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Syllabus sells Uganda short

Luke Reilly explains that teaching content, not language, is the challenge in Ugandan primary education, with the main culprit being the curriculum

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Uganda is a country with an extremely young population. Almost half of its people are under fifteen years old. Of this demographic, around 86 per cent in rural areas attend primary schools but only 14 per cent then go on to secondary education.

According to the data from the Uwezo initiative, Ugandan literacy and numeracy are lagging far behind its east African neighbours Tanzania and Kenya.

The medium of education in Uganda is English. Schools discourage pupils communicating in ‘vernacular’ languages, and the government seems to expect children to be fluent around Year 3. But, as I have found out from first-hand experience, the reality is very different.

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An incentive to improve

Melanie Butler explains why inspection results must be readily available and easily understood to really have an impact on raising standards

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Welcome to the latest update of the EL Gazette Centres of Excellence listing. We are often asked, ‘Are these league tables?’ and the short answer is no. We only list the top performers on British Council inspections, and we name the strongest centres and schools. What we do not do, for lack of space as much anything, is list every single school so people can see who is at the bottom. In other words, we do not shame the weakest.

There is no doubt this list encourages language centres to do better on the British Council’s criteria, or ‘performance indicators’ to give them their technical name. You only have to look at the number of centres marked in red on the listings – all of which were not Gazette Centres of Excellence before – to see that publishing results can improve performance. The Centres of Excellence listing exists to celebrate success. We do not, at least not yet, publish a list of those at the bottom.

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Set for success – why some sectors are scoring top marks

Melanie Butler analyses British Council accreditation scores to find out what kind of institution is most likely to be a Centre of Excellence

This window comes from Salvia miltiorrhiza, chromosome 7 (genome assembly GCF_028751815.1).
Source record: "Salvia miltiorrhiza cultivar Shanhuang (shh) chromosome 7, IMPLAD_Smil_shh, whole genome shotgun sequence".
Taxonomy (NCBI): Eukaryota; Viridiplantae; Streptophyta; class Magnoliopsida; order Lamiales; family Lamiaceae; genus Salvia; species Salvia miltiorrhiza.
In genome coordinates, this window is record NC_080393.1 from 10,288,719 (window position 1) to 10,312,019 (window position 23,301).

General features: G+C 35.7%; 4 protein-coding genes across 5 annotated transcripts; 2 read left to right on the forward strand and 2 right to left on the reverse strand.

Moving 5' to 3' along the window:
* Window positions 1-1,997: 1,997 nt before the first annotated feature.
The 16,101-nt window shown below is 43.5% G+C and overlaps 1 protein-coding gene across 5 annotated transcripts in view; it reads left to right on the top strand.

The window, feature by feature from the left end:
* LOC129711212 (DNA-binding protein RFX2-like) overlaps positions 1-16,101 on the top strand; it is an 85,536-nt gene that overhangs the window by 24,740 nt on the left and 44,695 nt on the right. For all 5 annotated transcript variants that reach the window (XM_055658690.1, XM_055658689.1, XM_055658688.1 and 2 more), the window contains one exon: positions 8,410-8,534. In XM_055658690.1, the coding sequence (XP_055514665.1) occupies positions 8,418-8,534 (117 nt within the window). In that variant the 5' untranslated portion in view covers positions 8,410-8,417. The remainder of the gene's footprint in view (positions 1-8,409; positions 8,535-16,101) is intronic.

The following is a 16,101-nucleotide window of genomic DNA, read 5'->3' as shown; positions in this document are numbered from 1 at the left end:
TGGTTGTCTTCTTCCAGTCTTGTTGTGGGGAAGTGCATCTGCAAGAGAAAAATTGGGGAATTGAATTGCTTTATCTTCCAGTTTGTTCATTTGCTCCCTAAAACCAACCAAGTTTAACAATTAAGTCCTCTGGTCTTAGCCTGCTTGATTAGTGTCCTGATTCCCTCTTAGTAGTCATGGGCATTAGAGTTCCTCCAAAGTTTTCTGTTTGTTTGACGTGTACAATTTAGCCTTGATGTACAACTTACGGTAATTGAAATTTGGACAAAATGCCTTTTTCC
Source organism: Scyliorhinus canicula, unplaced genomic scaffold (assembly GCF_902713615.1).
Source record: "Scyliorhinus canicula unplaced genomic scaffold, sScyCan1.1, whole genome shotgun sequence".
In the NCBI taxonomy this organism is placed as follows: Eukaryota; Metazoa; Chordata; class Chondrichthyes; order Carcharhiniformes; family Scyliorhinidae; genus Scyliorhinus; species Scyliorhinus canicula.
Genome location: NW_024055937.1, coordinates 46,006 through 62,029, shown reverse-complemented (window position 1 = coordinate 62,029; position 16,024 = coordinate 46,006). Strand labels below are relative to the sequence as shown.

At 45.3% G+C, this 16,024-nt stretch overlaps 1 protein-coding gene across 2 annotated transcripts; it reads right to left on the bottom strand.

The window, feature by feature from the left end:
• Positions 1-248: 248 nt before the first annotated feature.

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There are many different types of providers who apply for accreditation by the British Council – private language schools, universities, boarding schools and even, in one case, an organisation which runs holiday activity camps mainly for British children. But which sectors score best?

All three centres in the top-ranking groups are private language schools, but not just any old private language schools. They are well-established year-round schools with a strong commitment to education, a solid core of permanent staff and are all members of the same organisation – The English Network (Ten). Two Ten members, Wimbledon School of English and Beet, received perfect scores under the new system. Another two, ELC Bristol and English in Chester, scored an unbeaten nine points under the old system. Over half of all Ten members are in the top 2 per cent of schools, and eight of them are Centres of Excellence.

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The importance of application

If you want to boost your chances to receive Erasmus+ funding, you’ll need to fill in all the forms correctly, explains Nile’s Hanna K Furre

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European teachers and trainers can access funding for continuing professional development and other training through the European Union. This funding has been available for several years under a variety of programmes.

In 2013 we saw the end of the Comenius programme and the start of Erasmus+ with a 40 per cent increase in the funding budget. Under Key Action 1: Learning Mobility of Individuals, education professionals can apply for funding ‘to improve their skills, enhance their employability and gain cultural awareness’. This programme benefits teachers and trainers from the European Union and from Iceland, Liechtenstein, Norway, Turkey and the Republic of Macedonia, with more countries possibly to be added in the future.

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Coordination is key for Erasmus+

The Gazette’s reviews supremo Wayne Trotman describes how his appointment as a Turkish university’s Erasmus+ coordinator led to a steep learning curve in Italy

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A few months ago, following an afternoon of teaching essay writing, I received a phone call from the ELT director at Izmir Katip Çelebi University (IKÇU), one of Turkey’s newest, who said he had an interesting offer. I’d heard such things before and knew they tended to involve extra work, so it was with mixed feelings that I ambled down the corridor to meet my destiny.

‘You like travelling and dealing with folks from other countries, don’t you?’ he began, to which I nodded. ‘And you’re still on good terms with the International Office here, I hope?’ I nodded again in agreement. ‘So how would you like to assist me as Erasmus cocoordinator?’ he continued. I accepted but mumbled how I knew little about such matters, and he mentioned there would be an Erasmus+ staff training week taking place in Padova, near Venice, about a month later, at which I could learn everything I needed to know.

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